neighborhood, oblast, offshore rights, okrug, open country,
     open space, orbit, outback, parish, part, parts, patch, place,
     plain, polis, polity, possession, power, prairie, precinct,
     precincts, premises, principality, principate, protectorate,
     province, puppet government, puppet regime, purlieu, purlieus,
     quarter, real estate, real property, realm, region, regolith,
     republic, riding, salient, satellite, section, sector, seneschalty,
     settlement, sheriffalty, sheriffwick, shire, shrievalty, sod, soil,
     soke, sovereign nation, space, sphere, sphere of influence, stake,
     stamping ground, state, steppe, subaerial deposit, subsoil,
     sultanate, superpower, terra, terra firma, terrain, the country,
     three-mile limit, toparchia, toparchy, topsoil, town, township,
     tract, turf, twelve-mile limit, vantage, vicinage, vicinity,
     village, walk, wapentake, ward, wide-open spaces, wilderness,
     woodland, zone

From Bouvier's Law Dictionary, Revised 6th Ed (1856) :

  TERRITORY. Apart of a country, separated from the rest, and subject to a 
  particular jurisdiction. The word is derived from terreo, and is so called 
  because the magistrate within his jurisdiction has the power of inspiring a 
  salutary fear. Dictum cat ab eo quod magistratus intra fines ejus terrendi 
  jus habet. Henrion de Pansy, Auth. Judiciare, 98. In speaking of the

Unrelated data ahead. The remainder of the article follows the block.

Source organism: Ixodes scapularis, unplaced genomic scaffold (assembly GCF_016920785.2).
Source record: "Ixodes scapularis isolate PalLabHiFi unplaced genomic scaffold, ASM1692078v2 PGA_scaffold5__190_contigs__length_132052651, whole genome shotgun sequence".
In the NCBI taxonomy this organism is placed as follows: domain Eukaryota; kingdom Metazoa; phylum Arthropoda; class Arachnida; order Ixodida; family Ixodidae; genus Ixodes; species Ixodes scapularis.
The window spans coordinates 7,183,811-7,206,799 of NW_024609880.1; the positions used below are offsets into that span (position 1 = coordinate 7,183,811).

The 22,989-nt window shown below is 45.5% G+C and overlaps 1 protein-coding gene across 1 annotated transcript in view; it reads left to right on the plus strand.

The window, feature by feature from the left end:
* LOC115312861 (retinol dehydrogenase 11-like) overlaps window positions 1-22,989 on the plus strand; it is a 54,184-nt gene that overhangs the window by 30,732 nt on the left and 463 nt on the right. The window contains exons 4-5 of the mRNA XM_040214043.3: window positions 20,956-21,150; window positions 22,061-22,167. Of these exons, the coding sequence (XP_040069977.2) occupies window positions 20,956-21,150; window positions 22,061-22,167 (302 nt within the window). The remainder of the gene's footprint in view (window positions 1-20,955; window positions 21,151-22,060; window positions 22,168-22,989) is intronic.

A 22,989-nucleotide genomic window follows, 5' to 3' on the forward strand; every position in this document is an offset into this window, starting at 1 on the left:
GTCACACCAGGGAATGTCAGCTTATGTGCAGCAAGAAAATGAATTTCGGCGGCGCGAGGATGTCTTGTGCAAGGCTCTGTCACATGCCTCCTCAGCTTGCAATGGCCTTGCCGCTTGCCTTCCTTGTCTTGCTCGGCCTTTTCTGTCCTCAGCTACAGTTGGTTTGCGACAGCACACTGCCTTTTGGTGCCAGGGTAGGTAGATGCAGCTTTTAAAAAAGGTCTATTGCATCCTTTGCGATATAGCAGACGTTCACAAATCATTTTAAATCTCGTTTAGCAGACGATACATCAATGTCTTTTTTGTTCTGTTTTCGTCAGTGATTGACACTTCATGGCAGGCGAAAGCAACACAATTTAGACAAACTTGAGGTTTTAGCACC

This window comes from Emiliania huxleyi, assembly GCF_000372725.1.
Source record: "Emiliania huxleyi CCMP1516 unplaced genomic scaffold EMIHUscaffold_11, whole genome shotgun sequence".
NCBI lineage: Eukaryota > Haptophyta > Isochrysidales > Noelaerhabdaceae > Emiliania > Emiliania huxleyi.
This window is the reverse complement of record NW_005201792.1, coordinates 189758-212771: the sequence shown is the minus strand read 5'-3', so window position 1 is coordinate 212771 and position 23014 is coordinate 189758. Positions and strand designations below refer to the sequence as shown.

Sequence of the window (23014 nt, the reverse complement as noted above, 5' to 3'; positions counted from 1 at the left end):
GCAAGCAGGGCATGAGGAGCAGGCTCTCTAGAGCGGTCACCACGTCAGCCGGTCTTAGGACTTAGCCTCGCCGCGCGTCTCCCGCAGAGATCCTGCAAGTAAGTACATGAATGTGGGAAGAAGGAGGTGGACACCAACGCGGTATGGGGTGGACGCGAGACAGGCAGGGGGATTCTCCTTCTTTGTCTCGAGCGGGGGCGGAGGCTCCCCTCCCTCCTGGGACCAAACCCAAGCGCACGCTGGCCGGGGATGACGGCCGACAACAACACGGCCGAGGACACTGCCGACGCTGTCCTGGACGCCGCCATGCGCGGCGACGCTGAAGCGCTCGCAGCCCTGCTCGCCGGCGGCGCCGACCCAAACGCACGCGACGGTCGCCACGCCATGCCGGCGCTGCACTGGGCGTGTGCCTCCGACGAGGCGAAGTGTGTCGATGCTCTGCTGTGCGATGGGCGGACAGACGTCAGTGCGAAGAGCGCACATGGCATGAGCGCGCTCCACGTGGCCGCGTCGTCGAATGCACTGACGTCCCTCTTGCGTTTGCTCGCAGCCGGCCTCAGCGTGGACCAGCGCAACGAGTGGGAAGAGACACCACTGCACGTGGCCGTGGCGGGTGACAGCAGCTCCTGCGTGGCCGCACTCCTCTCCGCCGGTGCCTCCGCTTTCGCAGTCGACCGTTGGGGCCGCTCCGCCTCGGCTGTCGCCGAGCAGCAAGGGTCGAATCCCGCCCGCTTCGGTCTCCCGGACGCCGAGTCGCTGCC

ecclesiastical jurisdictions, Francis Duaren observes, that the 
  ecclesiastics are said not to have territory, nor the power of arrest or 
  removal, and are not unlike the Roman magistrates of whom Gellius says 
  vocationem habebant non prehensionem. De Sacris Eccl. Minist. lib. 1, cap. 
  4. In the sense it is used in the constitution of the United States, it 
  signifies a portion of the country subject to and belonging to the United 
  States, which is not within the boundary of any of them. 
       2. The constitution of the United States, art. 4, s. 3, provides, that 
  "the congress shall have power to dispose of, and make all needful rules and 
  regulations respecting the territory or other property of the United States; 
  and nothing in this constitution shall be construed, so as to preclude the 
  claims of the United States or of any state." 
       3. Congress possesses the power to erect territorial governments within 
  the territory of the United States; the power of congress over such 
  territory is exclusive and universal, and their legislation is subject to no 
  control, unless in the case of ceded territory, as far as it may be affected 
  by stipulations in the cessions, or by the ordinance of 1787, 3 Story's L. 
  U. S. 2073, under which any part of it has been settled. Story on the Const. 
  Sec. 1322; Rawle on the Const: 237; 1 Kent's Com. 243, 359; 1 Pet. S. C. 
  Rep. 511, 542, 517. 
       4. The only organized territories of the United States are Oregon, 
  Minnesota, New Mexico and Utah. Vide Courts of the United States.